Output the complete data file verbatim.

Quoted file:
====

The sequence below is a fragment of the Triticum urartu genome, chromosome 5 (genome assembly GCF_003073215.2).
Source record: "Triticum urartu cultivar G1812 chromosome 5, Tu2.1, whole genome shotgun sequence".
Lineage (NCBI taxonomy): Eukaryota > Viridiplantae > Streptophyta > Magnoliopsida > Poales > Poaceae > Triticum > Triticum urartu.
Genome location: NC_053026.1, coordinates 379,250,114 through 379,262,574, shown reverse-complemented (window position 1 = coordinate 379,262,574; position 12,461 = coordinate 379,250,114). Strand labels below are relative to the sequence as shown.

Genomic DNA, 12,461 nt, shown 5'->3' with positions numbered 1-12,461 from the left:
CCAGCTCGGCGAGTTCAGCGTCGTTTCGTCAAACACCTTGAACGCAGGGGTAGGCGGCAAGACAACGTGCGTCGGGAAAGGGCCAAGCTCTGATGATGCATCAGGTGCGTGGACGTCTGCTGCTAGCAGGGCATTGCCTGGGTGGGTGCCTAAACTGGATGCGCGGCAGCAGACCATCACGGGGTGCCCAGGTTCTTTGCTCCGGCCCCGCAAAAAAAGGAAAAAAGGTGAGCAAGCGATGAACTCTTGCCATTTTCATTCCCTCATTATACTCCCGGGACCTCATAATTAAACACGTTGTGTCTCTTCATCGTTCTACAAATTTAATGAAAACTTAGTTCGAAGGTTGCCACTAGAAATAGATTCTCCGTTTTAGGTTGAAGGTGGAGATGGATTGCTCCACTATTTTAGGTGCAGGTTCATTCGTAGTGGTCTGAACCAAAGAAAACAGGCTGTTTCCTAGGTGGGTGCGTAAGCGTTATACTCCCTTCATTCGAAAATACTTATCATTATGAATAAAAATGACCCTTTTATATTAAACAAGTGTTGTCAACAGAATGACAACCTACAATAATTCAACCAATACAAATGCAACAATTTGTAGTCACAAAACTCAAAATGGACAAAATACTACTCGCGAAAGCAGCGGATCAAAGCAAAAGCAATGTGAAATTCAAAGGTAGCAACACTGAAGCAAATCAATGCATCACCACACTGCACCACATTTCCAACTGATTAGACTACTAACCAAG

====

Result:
The sequence below is a fragment of the Triticum urartu genome, chromosome 5 (genome assembly GCF_003073215.2).
Source record: "Triticum urartu cultivar G1812 chromosome 5, Tu2.1, whole genome shotgun sequence".
Lineage (NCBI taxonomy): Eukaryota > Viridiplantae > Streptophyta > Magnoliopsida > Poales > Poaceae > Triticum > Triticum urartu.
Genome location: NC_053026.1, coordinates 379,250,114 through 379,262,574, shown reverse-complemented (window position 1 = coordinate 379,262,574; position 12,461 = coordinate 379,250,114). Strand labels below are relative to the sequence as shown.

Genomic DNA, 12,461 nt, shown 5'->3' with positions numbered 1-12,461 from the left:
CCAGCTCGGCGAGTTCAGCGTCGTTTCGTCAAACACCTTGAACGCAGGGGTAGGCGGCAAGACAACGTGCGTCGGGAAAGGGCCAAGCTCTGATGATGCATCAGGTGCGTGGACGTCTGCTGCTAGCAGGGCATTGCCTGGGTGGGTGCCTAAACTGGATGCGCGGCAGCAGACCATCACGGGGTGCCCAGGTTCTTTGCTCCGGCCCCGCAAAAAAAGGAAAAAAGGTGAGCAAGCGATGAACTCTTGCCATTTTCATTCCCTCATTATACTCCCGGGACCTCATAATTAAACACGTTGTGTCTCTTCATCGTTCTACAAATTTAATGAAAACTTAGTTCGAAGGTTGCCACTAGAAATAGATTCTCCGTTTTAGGTTGAAGGTGGAGATGGATTGCTCCACTATTTTAGGTGCAGGTTCATTCGTAGTGGTCTGAACCAAAGAAAACAGGCTGTTTCCTAGGTGGGTGCGTAAGCGTTATACTCCCTTCATTCGAAAATACTTATCATTATGAATAAAAATGACCCTTTTATATTAAACAAGTGTTGTCAACAGAATGACAACCTACAATAATTCAACCAATACAAATGCAACAATTTGTAGTCACAAAACTCAAAATGGACAAAATACTACTCGCGAAAGCAGCGGATCAAAGCAAAAGCAATGTGAAATTCAAAGGTAGCAACACTGAAGCAAATCAATGCATCACCACACTGCACCACATTTCCAACTGATTAGACTACTAACCAAG